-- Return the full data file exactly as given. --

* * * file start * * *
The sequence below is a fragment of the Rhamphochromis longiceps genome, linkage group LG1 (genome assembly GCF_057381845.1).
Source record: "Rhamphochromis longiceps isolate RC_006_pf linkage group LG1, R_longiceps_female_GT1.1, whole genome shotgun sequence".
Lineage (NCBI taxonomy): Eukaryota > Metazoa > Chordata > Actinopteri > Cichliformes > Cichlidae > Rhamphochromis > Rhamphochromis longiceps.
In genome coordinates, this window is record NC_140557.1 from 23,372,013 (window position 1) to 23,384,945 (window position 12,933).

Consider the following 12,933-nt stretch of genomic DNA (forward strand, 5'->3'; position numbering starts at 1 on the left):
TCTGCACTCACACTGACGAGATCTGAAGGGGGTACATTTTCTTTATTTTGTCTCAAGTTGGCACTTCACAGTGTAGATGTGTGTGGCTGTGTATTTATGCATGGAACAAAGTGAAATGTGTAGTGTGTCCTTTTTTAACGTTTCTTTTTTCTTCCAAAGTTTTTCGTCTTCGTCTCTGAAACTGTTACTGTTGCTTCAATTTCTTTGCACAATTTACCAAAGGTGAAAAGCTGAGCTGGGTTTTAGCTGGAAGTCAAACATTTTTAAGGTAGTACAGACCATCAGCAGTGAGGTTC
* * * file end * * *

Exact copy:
The sequence below is a fragment of the Rhamphochromis longiceps genome, linkage group LG1 (genome assembly GCF_057381845.1).
Source record: "Rhamphochromis longiceps isolate RC_006_pf linkage group LG1, R_longiceps_female_GT1.1, whole genome shotgun sequence".
Lineage (NCBI taxonomy): Eukaryota > Metazoa > Chordata > Actinopteri > Cichliformes > Cichlidae > Rhamphochromis > Rhamphochromis longiceps.
In genome coordinates, this window is record NC_140557.1 from 23,372,013 (window position 1) to 23,384,945 (window position 12,933).

Consider the following 12,933-nt stretch of genomic DNA (forward strand, 5'->3'; position numbering starts at 1 on the left):
TCTGCACTCACACTGACGAGATCTGAAGGGGGTACATTTTCTTTATTTTGTCTCAAGTTGGCACTTCACAGTGTAGATGTGTGTGGCTGTGTATTTATGCATGGAACAAAGTGAAATGTGTAGTGTGTCCTTTTTTAACGTTTCTTTTTTCTTCCAAAGTTTTTCGTCTTCGTCTCTGAAACTGTTACTGTTGCTTCAATTTCTTTGCACAATTTACCAAAGGTGAAAAGCTGAGCTGGGTTTTAGCTGGAAGTCAAACATTTTTAAGGTAGTACAGACCATCAGCAGTGAGGTTC